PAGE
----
It’s helpful to think of food for 10-month-olds as you would for a healthy adult. This means that they should be encouraged to eat food from all of the different food groups, with a healthy balance of fruit and vegetables. Remember, your baby might like foods that you don’t, so encourage them to try new things!

Offer a variety of foods that your baby can easily pick up, and encourage them to self-feed. This can be quite messy, but offering finger food helps your baby develop their hand-eye coordination and establish a sense of accomplishment through independence.

A feeding schedule for a 10-month-old should consist of three main meals per day with two healthy snacks and at least 3–4 nursing sessions or bottle feedings. 

The American Academy of Pediatrics recommends that whole cow’s milk and low-iron formulas not be used during the first year of life.

A 10-month-old child needs around 920 kcal for boys and around 865 kcal for girls. This will give them the nutrients intake that they need for the day as well. It is best to limit the amount of water or juice that your 10-month-old baby drinks at this point to no more than 6–8 ounces per day.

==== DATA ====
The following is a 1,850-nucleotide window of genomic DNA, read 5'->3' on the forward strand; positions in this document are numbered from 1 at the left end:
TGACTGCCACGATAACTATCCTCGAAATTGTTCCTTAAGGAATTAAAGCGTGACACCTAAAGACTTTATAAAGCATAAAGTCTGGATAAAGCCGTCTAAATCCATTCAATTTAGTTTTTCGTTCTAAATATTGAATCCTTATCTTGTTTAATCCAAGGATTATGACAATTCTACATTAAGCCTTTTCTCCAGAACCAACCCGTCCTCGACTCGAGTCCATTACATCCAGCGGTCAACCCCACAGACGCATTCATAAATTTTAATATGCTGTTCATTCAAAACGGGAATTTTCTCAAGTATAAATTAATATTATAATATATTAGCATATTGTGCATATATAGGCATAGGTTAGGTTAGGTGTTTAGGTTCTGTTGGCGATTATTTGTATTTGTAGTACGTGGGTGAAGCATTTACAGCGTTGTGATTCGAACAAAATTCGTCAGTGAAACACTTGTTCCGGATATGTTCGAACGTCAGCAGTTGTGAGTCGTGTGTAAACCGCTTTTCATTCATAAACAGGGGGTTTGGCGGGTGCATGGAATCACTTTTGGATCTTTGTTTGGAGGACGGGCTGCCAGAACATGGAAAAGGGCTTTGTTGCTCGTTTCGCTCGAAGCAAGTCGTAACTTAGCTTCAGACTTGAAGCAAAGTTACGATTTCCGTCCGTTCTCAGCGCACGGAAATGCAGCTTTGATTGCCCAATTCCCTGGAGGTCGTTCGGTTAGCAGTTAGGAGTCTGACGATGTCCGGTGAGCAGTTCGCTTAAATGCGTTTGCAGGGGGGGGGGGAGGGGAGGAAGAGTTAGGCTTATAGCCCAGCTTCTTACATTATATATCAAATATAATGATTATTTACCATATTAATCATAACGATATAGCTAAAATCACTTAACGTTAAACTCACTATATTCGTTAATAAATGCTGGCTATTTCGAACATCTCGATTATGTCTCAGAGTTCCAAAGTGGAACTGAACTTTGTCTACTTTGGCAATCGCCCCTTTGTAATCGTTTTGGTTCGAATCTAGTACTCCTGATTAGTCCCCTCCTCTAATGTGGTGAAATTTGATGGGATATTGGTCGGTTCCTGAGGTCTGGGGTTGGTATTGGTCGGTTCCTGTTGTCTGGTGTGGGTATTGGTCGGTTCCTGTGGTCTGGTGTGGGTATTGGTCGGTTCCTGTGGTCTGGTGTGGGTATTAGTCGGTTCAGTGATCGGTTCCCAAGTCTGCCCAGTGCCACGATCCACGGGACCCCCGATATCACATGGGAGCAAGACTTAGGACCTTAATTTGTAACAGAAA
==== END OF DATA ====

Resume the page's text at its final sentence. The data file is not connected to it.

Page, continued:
How much formula for 10-month-olds is enough?

A good feeding schedule for a 10-month-old should include at least 3–4 nursing sessions or bottles per day. A 10-month-old baby should be drinking at least 24–32 ounces of breast milk or formula every 24 hours. If you divide this between four nursing sessions, it is about 6–8 ounces each time. Even if your baby is eating more solid foods, keep offering them the appropriate amount of breast milk or formula.

Your child may also become a picky eater at this age. The American Academy of Pediatrics suggests that it can sometimes take several introductions to the same food before your baby decides to eat it. They also say that your baby is more likely to want to try a food if they see you eating it. So, if you are eating a salad, you can cook some of the same ingredients to feed to your baby.

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Examples of foods for 10-month-old babies

Here is a list of some foods for your 10-month-old baby, along with other foods that should be avoided until they’re older.

Great foods for 10-month-olds:

  • Soft, ripe fruits such as bananas, pears, peaches, and berries that have been cut into small pieces
  • Iron-fortified cereals served either dry or mixed with formula or breast milk
  • Cooked vegetables including carrots, peas, green beans, spinach (and other leafy greens), squash, and potatoes (white and sweet) that have been mashed or cut into small pieces
  • Whole cooked beans